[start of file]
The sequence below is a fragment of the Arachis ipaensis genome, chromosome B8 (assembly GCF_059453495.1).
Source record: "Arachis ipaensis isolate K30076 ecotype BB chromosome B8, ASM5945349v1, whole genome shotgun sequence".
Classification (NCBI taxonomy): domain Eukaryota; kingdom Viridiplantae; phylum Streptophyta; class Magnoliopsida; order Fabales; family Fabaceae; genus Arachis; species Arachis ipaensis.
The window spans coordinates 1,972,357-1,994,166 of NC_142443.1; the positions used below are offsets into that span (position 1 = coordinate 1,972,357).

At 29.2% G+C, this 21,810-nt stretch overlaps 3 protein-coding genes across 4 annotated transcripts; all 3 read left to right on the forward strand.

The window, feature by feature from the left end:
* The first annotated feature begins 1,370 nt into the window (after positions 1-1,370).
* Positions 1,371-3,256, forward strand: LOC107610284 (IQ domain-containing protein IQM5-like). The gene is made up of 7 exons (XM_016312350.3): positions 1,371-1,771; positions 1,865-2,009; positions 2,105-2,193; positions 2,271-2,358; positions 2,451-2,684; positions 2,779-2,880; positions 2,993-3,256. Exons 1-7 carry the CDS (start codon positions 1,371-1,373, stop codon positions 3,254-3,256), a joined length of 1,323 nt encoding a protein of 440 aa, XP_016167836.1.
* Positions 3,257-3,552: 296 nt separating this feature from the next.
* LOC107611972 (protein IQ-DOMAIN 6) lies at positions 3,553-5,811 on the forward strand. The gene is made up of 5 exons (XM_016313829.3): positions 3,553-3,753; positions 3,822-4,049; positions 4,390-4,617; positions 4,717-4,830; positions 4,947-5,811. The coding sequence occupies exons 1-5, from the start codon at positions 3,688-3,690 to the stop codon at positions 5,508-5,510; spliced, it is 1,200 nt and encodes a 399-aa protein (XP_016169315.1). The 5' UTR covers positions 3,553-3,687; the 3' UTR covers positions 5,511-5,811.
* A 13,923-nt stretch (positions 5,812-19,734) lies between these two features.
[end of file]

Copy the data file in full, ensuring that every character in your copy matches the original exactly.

The sequence below is a fragment of the Arachis ipaensis genome, chromosome B8 (assembly GCF_059453495.1).
Source record: "Arachis ipaensis isolate K30076 ecotype BB chromosome B8, ASM5945349v1, whole genome shotgun sequence".
Classification (NCBI taxonomy): domain Eukaryota; kingdom Viridiplantae; phylum Streptophyta; class Magnoliopsida; order Fabales; family Fabaceae; genus Arachis; species Arachis ipaensis.
The window spans coordinates 1,972,357-1,994,166 of NC_142443.1; the positions used below are offsets into that span (position 1 = coordinate 1,972,357).

At 29.2% G+C, this 21,810-nt stretch overlaps 3 protein-coding genes across 4 annotated transcripts; all 3 read left to right on the forward strand.

The window, feature by feature from the left end:
* The first annotated feature begins 1,370 nt into the window (after positions 1-1,370).
* Positions 1,371-3,256, forward strand: LOC107610284 (IQ domain-containing protein IQM5-like). The gene is made up of 7 exons (XM_016312350.3): positions 1,371-1,771; positions 1,865-2,009; positions 2,105-2,193; positions 2,271-2,358; positions 2,451-2,684; positions 2,779-2,880; positions 2,993-3,256. Exons 1-7 carry the CDS (start codon positions 1,371-1,373, stop codon positions 3,254-3,256), a joined length of 1,323 nt encoding a protein of 440 aa, XP_016167836.1.
* Positions 3,257-3,552: 296 nt separating this feature from the next.
* LOC107611972 (protein IQ-DOMAIN 6) lies at positions 3,553-5,811 on the forward strand. The gene is made up of 5 exons (XM_016313829.3): positions 3,553-3,753; positions 3,822-4,049; positions 4,390-4,617; positions 4,717-4,830; positions 4,947-5,811. The coding sequence occupies exons 1-5, from the start codon at positions 3,688-3,690 to the stop codon at positions 5,508-5,510; spliced, it is 1,200 nt and encodes a 399-aa protein (XP_016169315.1). The 5' UTR covers positions 3,553-3,687; the 3' UTR covers positions 5,511-5,811.
* A 13,923-nt stretch (positions 5,812-19,734) lies between these two features.